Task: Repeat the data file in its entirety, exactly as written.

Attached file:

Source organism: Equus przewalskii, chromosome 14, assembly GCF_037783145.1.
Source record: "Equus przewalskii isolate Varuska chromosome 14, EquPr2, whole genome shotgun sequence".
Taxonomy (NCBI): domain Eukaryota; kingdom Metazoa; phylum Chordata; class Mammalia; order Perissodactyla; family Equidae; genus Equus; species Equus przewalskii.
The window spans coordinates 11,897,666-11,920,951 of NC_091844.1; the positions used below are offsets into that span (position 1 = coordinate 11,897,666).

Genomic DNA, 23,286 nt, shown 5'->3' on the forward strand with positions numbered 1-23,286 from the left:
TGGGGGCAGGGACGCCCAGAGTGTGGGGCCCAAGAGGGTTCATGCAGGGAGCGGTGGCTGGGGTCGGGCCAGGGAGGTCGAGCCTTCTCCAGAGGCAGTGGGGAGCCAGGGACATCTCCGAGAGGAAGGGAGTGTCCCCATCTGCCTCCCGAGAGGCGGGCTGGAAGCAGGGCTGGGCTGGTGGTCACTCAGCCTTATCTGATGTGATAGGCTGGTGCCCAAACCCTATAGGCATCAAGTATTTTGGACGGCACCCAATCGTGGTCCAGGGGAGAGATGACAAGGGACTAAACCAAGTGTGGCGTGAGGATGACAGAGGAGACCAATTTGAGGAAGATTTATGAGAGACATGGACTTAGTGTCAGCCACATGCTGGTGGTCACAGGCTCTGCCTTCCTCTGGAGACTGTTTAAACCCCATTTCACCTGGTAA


Source organism: Equus przewalskii, chromosome 14, assembly GCF_037783145.1.
Source record: "Equus przewalskii isolate Varuska chromosome 14, EquPr2, whole genome shotgun sequence".
Taxonomy (NCBI): domain Eukaryota; kingdom Metazoa; phylum Chordata; class Mammalia; order Perissodactyla; family Equidae; genus Equus; species Equus przewalskii.
The window spans coordinates 11,897,666-11,920,951 of NC_091844.1; the positions used below are offsets into that span (position 1 = coordinate 11,897,666).

Genomic DNA, 23,286 nt, shown 5'->3' on the forward strand with positions numbered 1-23,286 from the left:
TGGGGGCAGGGACGCCCAGAGTGTGGGGCCCAAGAGGGTTCATGCAGGGAGCGGTGGCTGGGGTCGGGCCAGGGAGGTCGAGCCTTCTCCAGAGGCAGTGGGGAGCCAGGGACATCTCCGAGAGGAAGGGAGTGTCCCCATCTGCCTCCCGAGAGGCGGGCTGGAAGCAGGGCTGGGCTGGTGGTCACTCAGCCTTATCTGATGTGATAGGCTGGTGCCCAAACCCTATAGGCATCAAGTATTTTGGACGGCACCCAATCGTGGTCCAGGGGAGAGATGACAAGGGACTAAACCAAGTGTGGCGTGAGGATGACAGAGGAGACCAATTTGAGGAAGATTTATGAGAGACATGGACTTAGTGTCAGCCACATGCTGGTGGTCACAGGCTCTGCCTTCCTCTGGAGACTGTTTAAACCCCATTTCACCTGGTAA